Sometimes it’s not about what gets said but when. Such is Queen Sugar Season 2, Episode 6: ‘Line of Our Elders’ in a nutshell.
- The same day the mill opens (the first in the state of Louisiana to be owned by a black woman), Ernest’s gravestone arrives and the family go to pay their respects. For Violet, who’s not ready to stop being angry at her brother for leaving the farm to Ralph Angel, this isn’t good timing and the seating arrangements at the mill’s opening play into the tension. Charley gets to the part in her speech where she says, “the land he left us,” and the camera cuts to Violet’s reaction. Later we see that Violet’s sitting next to Ralph Angel and Nova’s sitting at another table. Before we get to the end of the episode we’re already struck by the elephant in the room and Charley and Nova have no idea they’re about to be disinherited.
- For Charley, the timing of the mill’s opening goes back to why she wanted to start the mill in the first place: her father. The reporter sent to cover the story won’t believe her spin but Charley’s not giving a line. It’s ‘boring’, but the truth, and when Charley offers to give him the scoop on her divorce (so he won’t write she panicked when the mill briefly choked) it’s not a defeat. Let him believe what he will but it’s a move of empowerment galvanized by his prodding. Davis’ scandal is why she didn’t see her father before he died. Charley needs to distance herself from her ex. Going public, announcing this divorce for herself, is such a cool way of breaking news that would’ve come out anyway. This way it’s freeing.
- Speaking of relationships, Ralph Angel continues to be a good co-parent but makes Darla feel bad again for taking the assistant job with Charley. A joke won’t land if you believe it’s possible the person could be serious and, paired with Ralph Angel’s poker face, Darla is stung by his comment about her employment not being enough. She’s wearing Charley’s clothes now. It’s especially not funny knowing how Darla stared at herself in the mirror considering that dress earlier. Interrupted at the time by a rare scene with Micah (that relationship’s ripe for exploration), she immediately goes back to the mirror when the coast is clear–that’s how important it is for her to be the woman who wears those dresses now. She’s good at this job (like her kicking the reporter out when he’s ready to invade Charley’s privacy) and she hasn’t had it long enough to find it humorous.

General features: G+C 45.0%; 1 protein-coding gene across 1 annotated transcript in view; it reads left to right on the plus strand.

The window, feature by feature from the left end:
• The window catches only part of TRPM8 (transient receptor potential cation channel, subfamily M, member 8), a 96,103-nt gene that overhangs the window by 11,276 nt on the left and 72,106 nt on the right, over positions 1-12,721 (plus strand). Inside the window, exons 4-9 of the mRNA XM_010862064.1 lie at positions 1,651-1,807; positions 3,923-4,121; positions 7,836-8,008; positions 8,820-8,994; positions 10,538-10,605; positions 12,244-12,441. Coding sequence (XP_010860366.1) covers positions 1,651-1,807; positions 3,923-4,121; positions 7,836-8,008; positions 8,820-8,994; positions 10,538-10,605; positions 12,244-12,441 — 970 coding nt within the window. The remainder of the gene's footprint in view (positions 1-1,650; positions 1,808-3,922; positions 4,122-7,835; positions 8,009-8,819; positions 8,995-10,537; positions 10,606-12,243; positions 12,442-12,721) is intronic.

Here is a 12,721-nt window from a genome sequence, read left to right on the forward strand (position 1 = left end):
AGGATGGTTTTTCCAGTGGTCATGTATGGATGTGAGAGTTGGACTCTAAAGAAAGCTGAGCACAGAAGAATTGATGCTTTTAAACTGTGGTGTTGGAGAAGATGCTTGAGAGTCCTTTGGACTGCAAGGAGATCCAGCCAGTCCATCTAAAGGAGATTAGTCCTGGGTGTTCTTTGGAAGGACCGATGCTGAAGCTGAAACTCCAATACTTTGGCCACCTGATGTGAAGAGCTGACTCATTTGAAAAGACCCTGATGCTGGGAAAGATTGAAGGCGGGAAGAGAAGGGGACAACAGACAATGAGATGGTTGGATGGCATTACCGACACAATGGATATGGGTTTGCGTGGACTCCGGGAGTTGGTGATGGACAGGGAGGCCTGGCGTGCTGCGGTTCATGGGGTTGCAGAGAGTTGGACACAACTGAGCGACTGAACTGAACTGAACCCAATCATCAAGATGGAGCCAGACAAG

- Her job’s in jeopardy, too. Running into the same cashier he held up in the pilot, Ralph Angel is accused of lying in front of Blue. Later, Blue recognizes Kenya’s not the same doll and Ralph Angel comes clean about her fate. How much Blue realizes, and how much is projection, is difficult to say but his next question is pregnant with meaning, as he asks Ralph Angel why the cashier called him a liar earlier. Blue’s a little boy but Ralph Angel respected him with the truth (and because Blue made the discovery at Ernest’s grave, you have the added weight of Kenya’s loss feeling like a death, in no way trivialized). But Ralph Angel does lie when he tells Blue he doesn’t know what the cashier meant. He’s not that liar anymore but he’s telling a lie, and while Blue probably doesn’t need to know about the robbery (at least not yet), discretion leads to awkward timing, and Ralph Angel choosing that dinner to announce Ernest’s amended will.
- A torrent of held back grievances, ‘Line of Elders’ leaves the dinner unfinished, but one of Nova’s lines says it all. She made a discovery that day, too, about Ernest moonlighting, but hadn’t told Charley, because she “didn’t want to rain on [her] day.” This was Charley’s day and they all saw the pressure she put herself under to make it go well (Nova taking her headband off to clean Charley’s hands is the epitome visualization). Ralph Angel had months to drop this news. He shouldn’t have chosen Charley’s day.
What did you think of ‘Line of Elders” use of timing, and do you think Ralph Angel should’ve come forward with the will?